Cardinals activate Mark Ellis, demote Pete Kozma to minors

32 Comments

Mark Ellis is back from a spring training knee injury, so the Cardinals have activated the veteran second baseman from the disabled list. And to make room on the 25-man roster they demoted last season’s starting shortstop, Pete Kozma, to Triple-A.

Kozma’s impressive 26-game rookie stint with the Cardinals in 2012 had some people convinced he could be a long-term solution, but nothing in his minor-league track record suggested that was the case and sure enough he hit just .217 with one homer and a .548 OPS in 143 games last year. St. Louis made upgrading shortstop a priority this offseason and replaced him with Jhonny Peralta.

Ellis signed a one-year, $5.25 million deal with St. Louis as a free agent and it’ll be interesting to see how much playing time he takes from rookie Kolten Wong at second base. Wong hasn’t hit much through 13 games, but he’s done a nice job controlling the strike zone and brings a lot more speed to the table at age 23. And he hit .303 with an .835 OPS at Triple-A last season.

David DeJesus retires

Harry How/Getty Images
Leave a comment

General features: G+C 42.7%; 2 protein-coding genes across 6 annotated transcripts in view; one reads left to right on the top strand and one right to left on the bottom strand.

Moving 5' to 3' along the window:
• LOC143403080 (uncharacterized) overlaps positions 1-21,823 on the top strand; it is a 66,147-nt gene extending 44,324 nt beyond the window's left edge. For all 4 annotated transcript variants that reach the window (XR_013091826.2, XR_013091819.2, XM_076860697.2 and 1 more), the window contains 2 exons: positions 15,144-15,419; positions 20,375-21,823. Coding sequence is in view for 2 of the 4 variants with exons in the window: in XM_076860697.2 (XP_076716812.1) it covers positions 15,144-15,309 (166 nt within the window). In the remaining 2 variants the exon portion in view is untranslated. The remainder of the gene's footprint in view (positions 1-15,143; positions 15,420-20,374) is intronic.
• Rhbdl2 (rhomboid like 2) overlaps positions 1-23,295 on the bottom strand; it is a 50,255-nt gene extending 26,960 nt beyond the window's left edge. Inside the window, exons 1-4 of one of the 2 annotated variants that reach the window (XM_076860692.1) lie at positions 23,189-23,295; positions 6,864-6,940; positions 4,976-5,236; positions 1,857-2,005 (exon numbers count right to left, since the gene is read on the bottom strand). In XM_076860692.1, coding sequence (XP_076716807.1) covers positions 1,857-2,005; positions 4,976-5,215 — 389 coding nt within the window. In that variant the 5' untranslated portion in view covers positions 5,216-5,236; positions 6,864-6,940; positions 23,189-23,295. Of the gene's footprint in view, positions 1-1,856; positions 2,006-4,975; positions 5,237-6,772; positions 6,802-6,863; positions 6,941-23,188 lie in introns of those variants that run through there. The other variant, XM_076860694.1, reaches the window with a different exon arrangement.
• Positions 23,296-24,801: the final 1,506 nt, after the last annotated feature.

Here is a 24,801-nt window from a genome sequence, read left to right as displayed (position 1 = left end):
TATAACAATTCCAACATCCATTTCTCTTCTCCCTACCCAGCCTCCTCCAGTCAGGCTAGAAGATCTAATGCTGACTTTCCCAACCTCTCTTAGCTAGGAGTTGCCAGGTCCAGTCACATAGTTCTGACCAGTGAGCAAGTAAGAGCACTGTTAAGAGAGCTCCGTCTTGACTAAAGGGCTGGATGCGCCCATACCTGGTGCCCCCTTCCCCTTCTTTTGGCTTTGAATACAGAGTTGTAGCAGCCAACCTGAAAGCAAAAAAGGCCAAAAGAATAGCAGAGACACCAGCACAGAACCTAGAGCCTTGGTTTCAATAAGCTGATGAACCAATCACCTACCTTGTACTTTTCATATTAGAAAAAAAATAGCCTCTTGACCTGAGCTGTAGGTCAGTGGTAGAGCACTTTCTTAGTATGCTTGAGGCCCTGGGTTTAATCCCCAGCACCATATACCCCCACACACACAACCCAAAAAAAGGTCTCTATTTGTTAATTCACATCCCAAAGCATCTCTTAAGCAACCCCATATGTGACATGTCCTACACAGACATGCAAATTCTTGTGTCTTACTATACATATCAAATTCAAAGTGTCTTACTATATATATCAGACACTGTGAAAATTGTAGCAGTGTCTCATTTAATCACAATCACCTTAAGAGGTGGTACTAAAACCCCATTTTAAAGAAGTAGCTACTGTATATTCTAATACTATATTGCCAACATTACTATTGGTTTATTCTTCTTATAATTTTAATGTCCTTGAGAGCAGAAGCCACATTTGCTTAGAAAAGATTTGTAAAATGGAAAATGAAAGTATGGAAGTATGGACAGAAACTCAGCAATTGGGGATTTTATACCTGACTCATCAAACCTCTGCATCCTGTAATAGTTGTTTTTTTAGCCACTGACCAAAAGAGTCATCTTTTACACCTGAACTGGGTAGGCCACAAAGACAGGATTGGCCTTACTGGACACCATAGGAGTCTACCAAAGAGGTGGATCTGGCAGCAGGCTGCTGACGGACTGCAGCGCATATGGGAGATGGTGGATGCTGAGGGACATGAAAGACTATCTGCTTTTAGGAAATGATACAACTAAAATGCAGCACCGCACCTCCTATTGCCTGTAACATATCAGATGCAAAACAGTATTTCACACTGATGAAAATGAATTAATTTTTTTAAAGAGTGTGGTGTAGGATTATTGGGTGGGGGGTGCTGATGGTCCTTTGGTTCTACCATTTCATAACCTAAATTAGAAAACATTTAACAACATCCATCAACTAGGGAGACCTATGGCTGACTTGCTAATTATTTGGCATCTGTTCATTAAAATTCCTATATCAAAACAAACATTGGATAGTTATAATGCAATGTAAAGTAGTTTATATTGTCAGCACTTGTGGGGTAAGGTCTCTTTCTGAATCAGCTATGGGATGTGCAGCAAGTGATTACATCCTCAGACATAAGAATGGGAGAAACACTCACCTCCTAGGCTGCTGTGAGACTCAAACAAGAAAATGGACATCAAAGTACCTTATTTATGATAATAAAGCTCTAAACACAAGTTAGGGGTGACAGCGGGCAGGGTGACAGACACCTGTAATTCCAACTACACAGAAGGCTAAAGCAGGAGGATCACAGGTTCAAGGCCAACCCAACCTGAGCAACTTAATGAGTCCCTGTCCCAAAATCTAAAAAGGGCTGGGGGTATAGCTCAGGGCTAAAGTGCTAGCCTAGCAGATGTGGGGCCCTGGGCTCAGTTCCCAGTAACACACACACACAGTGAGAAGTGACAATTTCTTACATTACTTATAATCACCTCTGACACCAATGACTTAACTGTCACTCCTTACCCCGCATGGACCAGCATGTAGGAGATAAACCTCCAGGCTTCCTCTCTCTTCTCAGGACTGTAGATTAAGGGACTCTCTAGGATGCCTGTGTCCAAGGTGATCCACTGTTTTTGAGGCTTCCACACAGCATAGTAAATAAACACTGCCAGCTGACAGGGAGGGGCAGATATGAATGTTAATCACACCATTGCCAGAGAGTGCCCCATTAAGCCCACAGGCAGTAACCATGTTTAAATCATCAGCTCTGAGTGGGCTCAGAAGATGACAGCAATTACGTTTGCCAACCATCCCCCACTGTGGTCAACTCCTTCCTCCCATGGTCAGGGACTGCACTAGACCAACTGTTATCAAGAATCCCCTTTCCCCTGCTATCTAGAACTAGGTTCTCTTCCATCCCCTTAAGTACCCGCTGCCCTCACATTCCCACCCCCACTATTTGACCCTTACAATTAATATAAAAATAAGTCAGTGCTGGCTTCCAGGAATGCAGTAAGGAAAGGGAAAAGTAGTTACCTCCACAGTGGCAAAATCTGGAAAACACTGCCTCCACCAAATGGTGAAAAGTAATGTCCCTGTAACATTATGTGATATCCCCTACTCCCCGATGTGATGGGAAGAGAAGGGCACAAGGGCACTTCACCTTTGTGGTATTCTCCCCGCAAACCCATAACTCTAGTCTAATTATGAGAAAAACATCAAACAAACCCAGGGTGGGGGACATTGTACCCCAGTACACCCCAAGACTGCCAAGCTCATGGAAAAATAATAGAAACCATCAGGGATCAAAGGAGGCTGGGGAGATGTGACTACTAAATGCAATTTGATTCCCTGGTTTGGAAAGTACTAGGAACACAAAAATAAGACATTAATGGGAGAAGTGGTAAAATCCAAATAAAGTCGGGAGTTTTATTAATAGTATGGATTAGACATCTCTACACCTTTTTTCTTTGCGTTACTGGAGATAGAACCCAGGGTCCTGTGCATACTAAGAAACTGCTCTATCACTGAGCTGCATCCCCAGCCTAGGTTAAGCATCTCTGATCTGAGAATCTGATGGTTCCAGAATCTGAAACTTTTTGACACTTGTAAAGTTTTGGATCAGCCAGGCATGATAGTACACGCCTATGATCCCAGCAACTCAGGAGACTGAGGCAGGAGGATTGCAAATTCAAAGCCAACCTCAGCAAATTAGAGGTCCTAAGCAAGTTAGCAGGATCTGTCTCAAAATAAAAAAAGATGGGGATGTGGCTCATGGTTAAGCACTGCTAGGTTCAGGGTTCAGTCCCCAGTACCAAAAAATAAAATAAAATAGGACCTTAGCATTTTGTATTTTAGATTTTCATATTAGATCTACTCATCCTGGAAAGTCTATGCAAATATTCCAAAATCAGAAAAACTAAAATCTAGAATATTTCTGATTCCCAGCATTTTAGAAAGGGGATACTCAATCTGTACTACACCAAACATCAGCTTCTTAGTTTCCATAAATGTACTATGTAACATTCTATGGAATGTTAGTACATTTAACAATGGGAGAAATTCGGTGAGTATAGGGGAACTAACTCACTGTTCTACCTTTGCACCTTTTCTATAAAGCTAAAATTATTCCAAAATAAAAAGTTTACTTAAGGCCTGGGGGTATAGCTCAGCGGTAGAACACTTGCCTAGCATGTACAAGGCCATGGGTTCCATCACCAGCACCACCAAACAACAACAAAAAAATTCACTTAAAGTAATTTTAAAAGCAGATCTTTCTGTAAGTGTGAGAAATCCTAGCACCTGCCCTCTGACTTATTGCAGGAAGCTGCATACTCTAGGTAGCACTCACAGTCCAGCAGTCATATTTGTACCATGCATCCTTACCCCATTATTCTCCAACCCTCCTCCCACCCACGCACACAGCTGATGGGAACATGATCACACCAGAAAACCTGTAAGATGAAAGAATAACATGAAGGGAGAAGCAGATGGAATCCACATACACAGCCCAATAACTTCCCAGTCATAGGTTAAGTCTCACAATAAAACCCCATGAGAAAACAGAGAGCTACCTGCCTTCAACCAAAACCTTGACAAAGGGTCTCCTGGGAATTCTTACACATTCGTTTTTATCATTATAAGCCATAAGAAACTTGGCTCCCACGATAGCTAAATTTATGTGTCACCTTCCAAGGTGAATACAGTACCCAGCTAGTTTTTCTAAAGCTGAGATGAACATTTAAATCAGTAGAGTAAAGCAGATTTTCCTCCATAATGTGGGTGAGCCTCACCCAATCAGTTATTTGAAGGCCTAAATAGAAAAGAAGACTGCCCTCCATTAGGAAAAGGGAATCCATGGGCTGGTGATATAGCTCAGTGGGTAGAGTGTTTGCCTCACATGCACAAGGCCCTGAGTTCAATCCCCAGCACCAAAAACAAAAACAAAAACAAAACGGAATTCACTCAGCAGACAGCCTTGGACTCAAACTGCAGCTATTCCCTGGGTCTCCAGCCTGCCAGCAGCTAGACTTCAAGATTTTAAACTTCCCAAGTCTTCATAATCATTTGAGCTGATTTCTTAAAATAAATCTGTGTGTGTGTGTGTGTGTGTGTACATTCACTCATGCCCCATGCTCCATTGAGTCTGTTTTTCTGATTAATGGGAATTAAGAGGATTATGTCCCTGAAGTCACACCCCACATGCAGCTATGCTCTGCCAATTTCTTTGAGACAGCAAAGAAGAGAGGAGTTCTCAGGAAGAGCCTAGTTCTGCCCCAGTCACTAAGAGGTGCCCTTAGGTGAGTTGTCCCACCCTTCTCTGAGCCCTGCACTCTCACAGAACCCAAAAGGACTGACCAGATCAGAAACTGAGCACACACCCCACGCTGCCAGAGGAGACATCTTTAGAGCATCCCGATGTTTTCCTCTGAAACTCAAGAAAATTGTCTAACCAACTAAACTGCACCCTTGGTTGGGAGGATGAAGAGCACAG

Outfielder David DeJesus announced his retirement from Major League Baseball on Twitter Wednesday afternoon. He’ll be joining CSN Chicago for Cubs coverage.

DeJesus, 37, spent 13 seasons in the big leagues from 2003-15 with the Royals, Athletics, Cubs, Nationals, Rays, and Angels. He hit a composite .275/.349/.512 with 99 home runs and 573 RBI across 5,916 plate appearances.

We wish the best of luck to DeJesus as he begins a new career in sports media.

Dallas Green: 1934-2017

Rich Schultz/Getty Images
5 Comments

Former major league pitcher, manager, and front office executive Dallas Green has died at the age of 82, Jon Heyman of FanRag Sports reports.

Green pitched for the Phillies for the first five years of his career from 1960-64, then went to the Washington Sentators, the Mets, and back to the Phillies before retiring after the ’67 season. He managed the Phillies from 1979-81, leading them to the organization’s first ever championship in ’80. The Cubs hired Green after the 1981 season to serve as executive vice president and general manager. He quit after the ’87 season. Green briefly managed the Yankees in ’89, then took the helm of the Mets from ’93-96.

Green was a controversial figure during his managing and GM days as he was not afraid to say exactly what he was thinking. He got into many conflicts with his players and coaches, but some think it helped the Phillies in the World Series in 1980. The Phillies inducted him into their Wall of Fame in 2006.